State and Federal Democrats fight to defend internet access
Republicans sell out internet consumers
MADISON, WI – At a time when Wisconsin is ranked 49th for internet speed and over 230,000 residents don’t have wired internet providers, Wisconsin Senate Democrats have fought to restore net neutrality rules that prevent internet service providers from deciding what consumers see online. Internet consumers could end up paying higher prices for fewer choices under the Trump Administration plan to scrap net neutrality protections.
“For communities, access to broadband is crucial to their success and eliminating these protections will be detrimental for those already struggling to access affordable internet,” said Senate Democratic Leader Jennifer Shilling (D-La Crosse). “Every Wisconsin citizen, business and community relies on broadband to support economic growth. This is another example of Republicans siding with big corporations at the expense of working families.”
Despite Republican efforts to rollback net neutrality protections, U.S. Senate Democrats are pushing for a Congressional Review Act Resolution to restore President Obama’s reform that requires internet service providers to treat all web traffic equally. At the state level, Republican lawmakers blocked several Democratic proposals to protect an individual’s internet privacy.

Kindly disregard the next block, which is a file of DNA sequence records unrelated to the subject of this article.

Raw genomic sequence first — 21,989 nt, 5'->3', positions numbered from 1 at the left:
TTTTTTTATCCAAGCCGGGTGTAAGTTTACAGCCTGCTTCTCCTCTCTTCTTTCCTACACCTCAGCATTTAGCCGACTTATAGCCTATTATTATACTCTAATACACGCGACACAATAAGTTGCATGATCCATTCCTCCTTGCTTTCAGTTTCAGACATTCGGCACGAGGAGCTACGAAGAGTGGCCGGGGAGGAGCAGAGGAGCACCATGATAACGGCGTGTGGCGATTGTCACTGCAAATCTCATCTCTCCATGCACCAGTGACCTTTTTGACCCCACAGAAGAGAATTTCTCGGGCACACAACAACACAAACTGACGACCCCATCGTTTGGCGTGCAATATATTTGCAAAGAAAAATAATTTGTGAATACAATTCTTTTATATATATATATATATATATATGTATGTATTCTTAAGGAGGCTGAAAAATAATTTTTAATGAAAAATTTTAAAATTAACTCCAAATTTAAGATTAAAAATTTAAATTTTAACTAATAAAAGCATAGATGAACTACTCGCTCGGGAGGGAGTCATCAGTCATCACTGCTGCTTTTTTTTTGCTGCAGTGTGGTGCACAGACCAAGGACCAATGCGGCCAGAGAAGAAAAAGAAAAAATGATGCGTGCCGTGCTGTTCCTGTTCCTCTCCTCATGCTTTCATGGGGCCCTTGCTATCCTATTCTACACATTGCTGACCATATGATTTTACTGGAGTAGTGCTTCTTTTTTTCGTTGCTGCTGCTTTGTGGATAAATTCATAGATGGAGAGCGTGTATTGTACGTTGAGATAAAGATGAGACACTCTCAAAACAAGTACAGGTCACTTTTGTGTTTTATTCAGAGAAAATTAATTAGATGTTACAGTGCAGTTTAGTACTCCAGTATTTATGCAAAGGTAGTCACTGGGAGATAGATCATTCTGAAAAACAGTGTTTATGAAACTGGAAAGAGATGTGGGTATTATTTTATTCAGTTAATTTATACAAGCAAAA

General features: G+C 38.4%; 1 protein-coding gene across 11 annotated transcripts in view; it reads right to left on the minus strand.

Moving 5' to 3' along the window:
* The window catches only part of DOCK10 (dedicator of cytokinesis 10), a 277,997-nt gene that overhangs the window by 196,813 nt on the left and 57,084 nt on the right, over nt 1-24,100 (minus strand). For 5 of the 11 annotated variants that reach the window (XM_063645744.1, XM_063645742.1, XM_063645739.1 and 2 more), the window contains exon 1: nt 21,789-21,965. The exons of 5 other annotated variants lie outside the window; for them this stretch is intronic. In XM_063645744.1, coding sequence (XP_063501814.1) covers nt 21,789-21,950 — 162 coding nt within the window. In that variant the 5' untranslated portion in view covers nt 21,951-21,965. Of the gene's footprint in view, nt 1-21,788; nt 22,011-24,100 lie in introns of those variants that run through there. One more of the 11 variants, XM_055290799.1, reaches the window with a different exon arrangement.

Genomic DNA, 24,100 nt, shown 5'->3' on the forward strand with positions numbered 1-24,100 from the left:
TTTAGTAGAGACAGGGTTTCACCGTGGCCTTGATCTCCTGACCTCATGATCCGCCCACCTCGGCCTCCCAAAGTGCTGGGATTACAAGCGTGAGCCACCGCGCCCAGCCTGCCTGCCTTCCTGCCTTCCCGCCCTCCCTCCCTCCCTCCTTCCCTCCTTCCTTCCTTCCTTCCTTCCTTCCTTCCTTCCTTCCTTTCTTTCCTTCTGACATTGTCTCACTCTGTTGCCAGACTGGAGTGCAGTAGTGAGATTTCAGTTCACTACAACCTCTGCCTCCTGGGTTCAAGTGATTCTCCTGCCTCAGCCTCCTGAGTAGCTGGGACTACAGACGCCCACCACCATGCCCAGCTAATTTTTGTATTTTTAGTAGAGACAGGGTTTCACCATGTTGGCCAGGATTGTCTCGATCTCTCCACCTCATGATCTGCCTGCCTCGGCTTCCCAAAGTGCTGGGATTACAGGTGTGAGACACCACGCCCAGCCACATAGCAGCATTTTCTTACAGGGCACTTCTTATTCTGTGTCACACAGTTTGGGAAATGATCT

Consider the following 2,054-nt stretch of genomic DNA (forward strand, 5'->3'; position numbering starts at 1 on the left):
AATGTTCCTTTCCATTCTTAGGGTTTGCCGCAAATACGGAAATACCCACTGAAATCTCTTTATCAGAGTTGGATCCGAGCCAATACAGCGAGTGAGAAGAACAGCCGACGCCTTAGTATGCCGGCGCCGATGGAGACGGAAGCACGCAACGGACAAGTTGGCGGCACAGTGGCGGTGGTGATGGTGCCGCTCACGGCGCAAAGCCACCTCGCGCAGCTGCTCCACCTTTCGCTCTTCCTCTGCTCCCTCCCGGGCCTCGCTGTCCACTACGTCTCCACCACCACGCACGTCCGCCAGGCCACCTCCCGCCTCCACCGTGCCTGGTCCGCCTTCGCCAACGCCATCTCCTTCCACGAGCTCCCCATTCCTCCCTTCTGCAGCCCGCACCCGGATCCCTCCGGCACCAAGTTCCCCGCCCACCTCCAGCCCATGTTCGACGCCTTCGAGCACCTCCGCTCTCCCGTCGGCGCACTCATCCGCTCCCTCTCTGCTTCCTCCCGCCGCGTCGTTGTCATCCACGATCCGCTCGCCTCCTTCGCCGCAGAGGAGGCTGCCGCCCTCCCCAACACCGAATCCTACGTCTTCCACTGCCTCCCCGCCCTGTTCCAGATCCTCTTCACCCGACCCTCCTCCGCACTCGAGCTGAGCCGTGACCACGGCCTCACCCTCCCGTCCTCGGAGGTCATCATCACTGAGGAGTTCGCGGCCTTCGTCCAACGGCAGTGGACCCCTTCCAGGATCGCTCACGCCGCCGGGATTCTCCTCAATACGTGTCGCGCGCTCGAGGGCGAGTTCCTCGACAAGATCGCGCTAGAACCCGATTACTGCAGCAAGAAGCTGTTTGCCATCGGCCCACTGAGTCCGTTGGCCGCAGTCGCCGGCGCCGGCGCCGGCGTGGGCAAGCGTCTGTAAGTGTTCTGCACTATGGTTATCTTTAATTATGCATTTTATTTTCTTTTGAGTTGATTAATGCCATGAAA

“It is disappointing that Republicans would prevent consumers from having the final say in how their personal information and internet data is shared,” said Shilling. “These safeguards would have protected Wisconsin families and prevented out-of-state corporations from profiting off big data collection and invasive internet surveillance.”
Wisconsin Democrats want to invest in broadband projects that can help close the digital divide, create new jobs and open up small communities to an abundance of new opportunities.
Mentioned in This Press Release
Recent Press Releases by State Sen. Jennifer Shilling
"Wisconsin’s working families have made it clear they want real solutions for tax relief, not political posturing."